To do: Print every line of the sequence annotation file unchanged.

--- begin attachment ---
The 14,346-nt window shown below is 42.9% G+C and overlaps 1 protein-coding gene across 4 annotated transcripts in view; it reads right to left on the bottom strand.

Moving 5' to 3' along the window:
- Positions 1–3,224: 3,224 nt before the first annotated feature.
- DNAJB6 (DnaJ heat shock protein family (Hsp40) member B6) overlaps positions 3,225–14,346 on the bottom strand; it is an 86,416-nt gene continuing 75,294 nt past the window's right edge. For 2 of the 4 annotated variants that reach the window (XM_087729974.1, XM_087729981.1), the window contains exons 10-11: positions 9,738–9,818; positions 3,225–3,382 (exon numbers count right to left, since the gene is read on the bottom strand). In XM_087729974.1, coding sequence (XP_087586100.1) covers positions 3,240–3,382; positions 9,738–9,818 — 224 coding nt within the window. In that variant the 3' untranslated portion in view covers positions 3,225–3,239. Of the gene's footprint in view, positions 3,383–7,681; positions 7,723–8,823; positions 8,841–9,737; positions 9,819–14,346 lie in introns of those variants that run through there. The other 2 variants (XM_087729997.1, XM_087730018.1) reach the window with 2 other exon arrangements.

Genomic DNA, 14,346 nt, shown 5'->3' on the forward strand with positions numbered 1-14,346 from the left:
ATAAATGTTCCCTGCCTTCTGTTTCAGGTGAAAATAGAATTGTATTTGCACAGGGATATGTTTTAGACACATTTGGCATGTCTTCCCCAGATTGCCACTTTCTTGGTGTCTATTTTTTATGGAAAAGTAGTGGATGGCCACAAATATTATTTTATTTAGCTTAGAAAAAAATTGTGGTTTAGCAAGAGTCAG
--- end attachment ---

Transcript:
The 14,346-nt window shown below is 42.9% G+C and overlaps 1 protein-coding gene across 4 annotated transcripts in view; it reads right to left on the bottom strand.

Moving 5' to 3' along the window:
- Positions 1–3,224: 3,224 nt before the first annotated feature.
- DNAJB6 (DnaJ heat shock protein family (Hsp40) member B6) overlaps positions 3,225–14,346 on the bottom strand; it is an 86,416-nt gene continuing 75,294 nt past the window's right edge. For 2 of the 4 annotated variants that reach the window (XM_087729974.1, XM_087729981.1), the window contains exons 10-11: positions 9,738–9,818; positions 3,225–3,382 (exon numbers count right to left, since the gene is read on the bottom strand). In XM_087729974.1, coding sequence (XP_087586100.1) covers positions 3,240–3,382; positions 9,738–9,818 — 224 coding nt within the window. In that variant the 3' untranslated portion in view covers positions 3,225–3,239. Of the gene's footprint in view, positions 3,383–7,681; positions 7,723–8,823; positions 8,841–9,737; positions 9,819–14,346 lie in introns of those variants that run through there. The other 2 variants (XM_087729997.1, XM_087730018.1) reach the window with 2 other exon arrangements.

Genomic DNA, 14,346 nt, shown 5'->3' on the forward strand with positions numbered 1-14,346 from the left:
ATAAATGTTCCCTGCCTTCTGTTTCAGGTGAAAATAGAATTGTATTTGCACAGGGATATGTTTTAGACACATTTGGCATGTCTTCCCCAGATTGCCACTTTCTTGGTGTCTATTTTTTATGGAAAAGTAGTGGATGGCCACAAATATTATTTTATTTAGCTTAGAAAAAAATTGTGGTTTAGCAAGAGTCAG